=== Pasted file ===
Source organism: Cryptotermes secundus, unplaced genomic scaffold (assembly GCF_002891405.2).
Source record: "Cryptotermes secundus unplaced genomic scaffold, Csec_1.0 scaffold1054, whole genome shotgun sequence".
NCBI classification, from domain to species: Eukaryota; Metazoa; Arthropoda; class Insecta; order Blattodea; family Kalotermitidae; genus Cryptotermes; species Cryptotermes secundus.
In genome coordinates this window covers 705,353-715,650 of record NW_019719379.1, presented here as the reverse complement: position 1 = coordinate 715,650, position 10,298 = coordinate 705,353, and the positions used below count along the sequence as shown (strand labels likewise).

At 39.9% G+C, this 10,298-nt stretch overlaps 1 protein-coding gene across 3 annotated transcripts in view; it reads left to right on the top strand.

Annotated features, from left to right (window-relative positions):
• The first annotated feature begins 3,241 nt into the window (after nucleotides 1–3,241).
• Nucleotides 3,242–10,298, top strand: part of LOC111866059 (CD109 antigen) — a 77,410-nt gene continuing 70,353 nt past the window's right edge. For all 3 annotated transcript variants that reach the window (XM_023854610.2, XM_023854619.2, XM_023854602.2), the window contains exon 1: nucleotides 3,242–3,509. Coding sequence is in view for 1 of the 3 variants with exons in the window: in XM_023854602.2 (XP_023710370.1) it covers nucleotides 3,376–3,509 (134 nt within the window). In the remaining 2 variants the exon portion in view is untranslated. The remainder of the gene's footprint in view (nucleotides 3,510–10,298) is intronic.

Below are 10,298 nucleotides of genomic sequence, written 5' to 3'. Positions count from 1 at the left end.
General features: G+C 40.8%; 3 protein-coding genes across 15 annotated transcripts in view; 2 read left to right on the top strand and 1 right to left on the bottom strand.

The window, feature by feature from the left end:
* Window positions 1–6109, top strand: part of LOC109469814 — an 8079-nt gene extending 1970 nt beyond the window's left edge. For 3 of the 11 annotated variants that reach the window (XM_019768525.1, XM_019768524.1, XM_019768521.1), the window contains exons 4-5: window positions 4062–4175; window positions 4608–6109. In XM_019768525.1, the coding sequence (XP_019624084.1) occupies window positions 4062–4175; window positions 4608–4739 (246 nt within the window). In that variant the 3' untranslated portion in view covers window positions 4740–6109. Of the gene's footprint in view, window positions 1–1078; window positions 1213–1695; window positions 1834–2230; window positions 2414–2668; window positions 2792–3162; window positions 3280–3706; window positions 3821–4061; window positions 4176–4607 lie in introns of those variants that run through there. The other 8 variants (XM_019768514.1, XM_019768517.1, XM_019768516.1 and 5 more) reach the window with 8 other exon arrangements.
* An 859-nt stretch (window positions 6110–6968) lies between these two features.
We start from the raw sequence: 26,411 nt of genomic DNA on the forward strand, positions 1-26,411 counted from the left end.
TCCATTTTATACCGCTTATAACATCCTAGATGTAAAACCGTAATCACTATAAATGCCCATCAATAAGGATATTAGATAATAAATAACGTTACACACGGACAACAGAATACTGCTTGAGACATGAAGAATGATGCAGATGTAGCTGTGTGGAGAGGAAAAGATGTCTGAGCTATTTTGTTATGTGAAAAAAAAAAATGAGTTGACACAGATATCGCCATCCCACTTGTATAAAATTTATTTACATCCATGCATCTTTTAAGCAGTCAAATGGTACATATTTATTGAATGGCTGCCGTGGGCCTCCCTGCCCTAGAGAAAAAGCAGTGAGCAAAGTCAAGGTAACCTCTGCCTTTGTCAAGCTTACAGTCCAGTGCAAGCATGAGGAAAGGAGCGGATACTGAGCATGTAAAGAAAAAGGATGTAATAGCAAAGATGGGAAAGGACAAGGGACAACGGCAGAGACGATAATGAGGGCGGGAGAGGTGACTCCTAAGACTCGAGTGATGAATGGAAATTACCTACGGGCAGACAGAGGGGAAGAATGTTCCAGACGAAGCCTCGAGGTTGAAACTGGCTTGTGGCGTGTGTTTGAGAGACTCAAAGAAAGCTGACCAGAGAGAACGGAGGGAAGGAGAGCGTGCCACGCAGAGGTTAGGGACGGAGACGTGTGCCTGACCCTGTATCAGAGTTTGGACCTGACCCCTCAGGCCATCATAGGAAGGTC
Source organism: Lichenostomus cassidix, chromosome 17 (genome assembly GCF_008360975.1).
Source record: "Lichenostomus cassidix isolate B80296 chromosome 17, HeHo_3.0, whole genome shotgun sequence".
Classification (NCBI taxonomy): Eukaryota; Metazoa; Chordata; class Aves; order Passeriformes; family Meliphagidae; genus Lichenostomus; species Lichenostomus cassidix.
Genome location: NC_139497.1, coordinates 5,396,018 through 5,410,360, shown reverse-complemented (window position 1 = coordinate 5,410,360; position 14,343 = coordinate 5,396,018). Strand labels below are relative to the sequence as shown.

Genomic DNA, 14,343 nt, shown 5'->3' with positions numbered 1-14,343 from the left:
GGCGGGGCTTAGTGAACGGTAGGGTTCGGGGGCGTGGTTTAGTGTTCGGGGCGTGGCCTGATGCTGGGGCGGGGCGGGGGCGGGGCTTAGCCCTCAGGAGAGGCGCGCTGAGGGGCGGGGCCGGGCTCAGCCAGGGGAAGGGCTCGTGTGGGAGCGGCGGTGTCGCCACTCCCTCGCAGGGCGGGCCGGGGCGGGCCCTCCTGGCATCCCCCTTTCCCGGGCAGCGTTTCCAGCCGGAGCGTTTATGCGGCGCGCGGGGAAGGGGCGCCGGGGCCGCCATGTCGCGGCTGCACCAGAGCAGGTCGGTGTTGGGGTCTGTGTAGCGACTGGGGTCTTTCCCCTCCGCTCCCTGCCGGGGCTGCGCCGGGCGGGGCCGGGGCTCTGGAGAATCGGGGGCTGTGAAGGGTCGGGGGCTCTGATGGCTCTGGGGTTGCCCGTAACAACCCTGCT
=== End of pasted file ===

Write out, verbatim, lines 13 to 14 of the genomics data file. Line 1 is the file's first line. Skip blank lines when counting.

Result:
* An 859-nt stretch (window positions 6110–6968) lies between these two features.
We start from the raw sequence: 26,411 nt of genomic DNA on the forward strand, positions 1-26,411 counted from the left end.